Reference: “Effects of red meat, white meat, and nonmeat protein sources on atherogenic lipoprotein measures in the context of low compared with high saturated fat intake: a randomized controlled trial”, The American Journal of Clinical Nutrition, nqz035, June 2019; https://academic.oup.com/ajcn/advance-article/doi/10.1093/ajcn/nqz035/5494812
A related report at ScienceDaily is titled “Red and white meats are equally bad for cholesterol.” Some excerpts: “The study, led by scientists at Children’s Hospital Oakland Research Institute (CHORI) … surprised the researchers with the discovery that consuming high levels of red meat or white poultry resulted in higher blood cholesterol levels than consuming a comparable amount of plant proteins …
the results were notable, as they indicated that restricting meat altogether, whether red or white, is more advisable for lowering blood cholesterol levels than previously thought. The study found that plant proteins are the healthiest for blood cholesterol …
there had been no comprehensive comparison of the effects of red meat, white meat and nonmeat proteins on blood cholesterol until now, Krauss said. Nonmeat proteins such as vegetables, dairy, and legumes, such as beans, show the best cholesterol benefit, he said.”
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Chicken consumption and Obesity – Dr Greger’s 2 minute clip “Chicken Big: Poultry & Obesity” is at https://www.youtube.com/watch?v=nJy9VjtQ9u0
“Chicken consumption is associated with more weight gain than other meat… If you remember back to that study of hundreds of thousands of men and women, poultry consumption appeared to be the worst… This new study… found the same thing. Chicken consumption was most associated with weight gain in both men and women. And it didn’t take much. Compared to those who didn’t eat any chicken at all, those eating about 20 or more grams of chicken a day had a significantly greater increase in their body mass index. That’s around one chicken nugget. Or a single chicken breast once every two weeks, compared to no chicken at all.”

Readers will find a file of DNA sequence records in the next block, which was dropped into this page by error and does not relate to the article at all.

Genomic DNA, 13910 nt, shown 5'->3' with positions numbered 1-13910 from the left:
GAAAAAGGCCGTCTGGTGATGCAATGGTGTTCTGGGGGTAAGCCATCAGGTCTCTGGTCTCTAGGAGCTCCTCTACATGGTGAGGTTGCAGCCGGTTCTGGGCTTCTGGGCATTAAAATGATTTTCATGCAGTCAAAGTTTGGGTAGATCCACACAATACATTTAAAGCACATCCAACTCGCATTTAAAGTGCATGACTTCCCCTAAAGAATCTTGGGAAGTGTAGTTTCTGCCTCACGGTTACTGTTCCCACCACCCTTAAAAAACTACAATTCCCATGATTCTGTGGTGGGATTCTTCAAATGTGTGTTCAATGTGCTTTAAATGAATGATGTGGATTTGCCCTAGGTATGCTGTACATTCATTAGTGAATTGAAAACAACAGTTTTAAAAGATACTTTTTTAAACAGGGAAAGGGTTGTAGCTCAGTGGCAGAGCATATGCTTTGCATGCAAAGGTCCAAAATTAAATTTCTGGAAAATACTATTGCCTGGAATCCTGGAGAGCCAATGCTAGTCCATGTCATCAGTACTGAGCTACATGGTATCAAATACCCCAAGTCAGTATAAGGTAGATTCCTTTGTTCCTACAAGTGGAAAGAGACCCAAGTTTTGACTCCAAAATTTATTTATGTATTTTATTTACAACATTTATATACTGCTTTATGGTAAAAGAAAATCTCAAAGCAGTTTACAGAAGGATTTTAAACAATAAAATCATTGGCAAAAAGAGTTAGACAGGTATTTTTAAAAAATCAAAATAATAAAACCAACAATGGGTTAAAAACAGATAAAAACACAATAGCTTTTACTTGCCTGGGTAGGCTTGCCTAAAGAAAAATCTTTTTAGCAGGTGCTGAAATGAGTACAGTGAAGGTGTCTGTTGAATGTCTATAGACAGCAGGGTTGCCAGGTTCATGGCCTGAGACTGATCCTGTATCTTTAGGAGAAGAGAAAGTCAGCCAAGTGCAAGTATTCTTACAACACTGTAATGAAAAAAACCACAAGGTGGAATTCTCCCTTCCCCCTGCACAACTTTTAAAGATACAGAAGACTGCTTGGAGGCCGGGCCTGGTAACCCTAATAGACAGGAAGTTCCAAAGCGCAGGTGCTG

The text is at https://nutritionfacts.org/video/chicken-big-poultry-and-obesity/
A related short article by Dr Greger titled “Poultry & Weight Gain” is at
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Chicken consumption and Weight Gain – The American Journal of Clinical Nutrition reports a study of more than 370,000 people: “our results indicate that meat intake is positively associated with weight gain … Our results are therefore in favor of the public health recommendation to decrease meat consumption for health improvement.”
From the Abstract’s results: “Total meat consumption was positively associated with [meaning increased] weight gain in men and women, in normal-weight and overweight subjects, and in smokers and nonsmokers.”
From the discussion: “The strongest association was shown for poultry …”
From the Abstract’s Conclusion: “Our results suggest that a decrease in meat consumption may improve weight management.”
Reference: “Meat consumption and prospective weight change in participants of the EPIC-PANACEA study”, Am J Clin Nutr. 2010 Aug;92(2):398-407; https://www.ncbi.nlm.nih.gov/pubmed/20592131 and https://academic.oup.com/ajcn/article/92/2/398/4597346